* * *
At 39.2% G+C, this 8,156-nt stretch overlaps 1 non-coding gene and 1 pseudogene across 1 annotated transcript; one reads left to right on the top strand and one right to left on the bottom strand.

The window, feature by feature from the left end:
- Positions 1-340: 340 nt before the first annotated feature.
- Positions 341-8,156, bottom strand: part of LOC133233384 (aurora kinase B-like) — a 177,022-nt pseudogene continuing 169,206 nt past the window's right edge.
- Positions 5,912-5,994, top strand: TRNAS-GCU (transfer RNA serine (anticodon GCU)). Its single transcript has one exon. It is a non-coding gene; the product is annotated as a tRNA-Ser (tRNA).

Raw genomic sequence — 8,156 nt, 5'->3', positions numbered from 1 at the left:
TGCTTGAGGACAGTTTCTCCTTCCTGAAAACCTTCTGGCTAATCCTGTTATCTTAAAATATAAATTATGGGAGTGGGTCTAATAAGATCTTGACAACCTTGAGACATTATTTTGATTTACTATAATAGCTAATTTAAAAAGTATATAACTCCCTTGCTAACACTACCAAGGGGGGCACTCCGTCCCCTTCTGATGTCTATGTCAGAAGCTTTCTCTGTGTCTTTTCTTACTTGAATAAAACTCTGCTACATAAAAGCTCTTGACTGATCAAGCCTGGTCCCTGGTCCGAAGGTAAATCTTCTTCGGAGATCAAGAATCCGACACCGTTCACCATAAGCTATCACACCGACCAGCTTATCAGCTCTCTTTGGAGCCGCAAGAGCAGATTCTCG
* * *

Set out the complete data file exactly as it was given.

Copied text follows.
At 39.2% G+C, this 8,156-nt stretch overlaps 1 non-coding gene and 1 pseudogene across 1 annotated transcript; one reads left to right on the top strand and one right to left on the bottom strand.

The window, feature by feature from the left end:
- Positions 1-340: 340 nt before the first annotated feature.
- Positions 341-8,156, bottom strand: part of LOC133233384 (aurora kinase B-like) — a 177,022-nt pseudogene continuing 169,206 nt past the window's right edge.
- Positions 5,912-5,994, top strand: TRNAS-GCU (transfer RNA serine (anticodon GCU)). Its single transcript has one exon. It is a non-coding gene; the product is annotated as a tRNA-Ser (tRNA).

Raw genomic sequence — 8,156 nt, 5'->3', positions numbered from 1 at the left:
TGCTTGAGGACAGTTTCTCCTTCCTGAAAACCTTCTGGCTAATCCTGTTATCTTAAAATATAAATTATGGGAGTGGGTCTAATAAGATCTTGACAACCTTGAGACATTATTTTGATTTACTATAATAGCTAATTTAAAAAGTATATAACTCCCTTGCTAACACTACCAAGGGGGGCACTCCGTCCCCTTCTGATGTCTATGTCAGAAGCTTTCTCTGTGTCTTTTCTTACTTGAATAAAACTCTGCTACATAAAAGCTCTTGACTGATCAAGCCTGGTCCCTGGTCCGAAGGTAAATCTTCTTCGGAGATCAAGAATCCGACACCGTTCACCATAAGCTATCACACCGACCAGCTTATCAGCTCTCTTTGGAGCCGCAAGAGCAGATTCTCG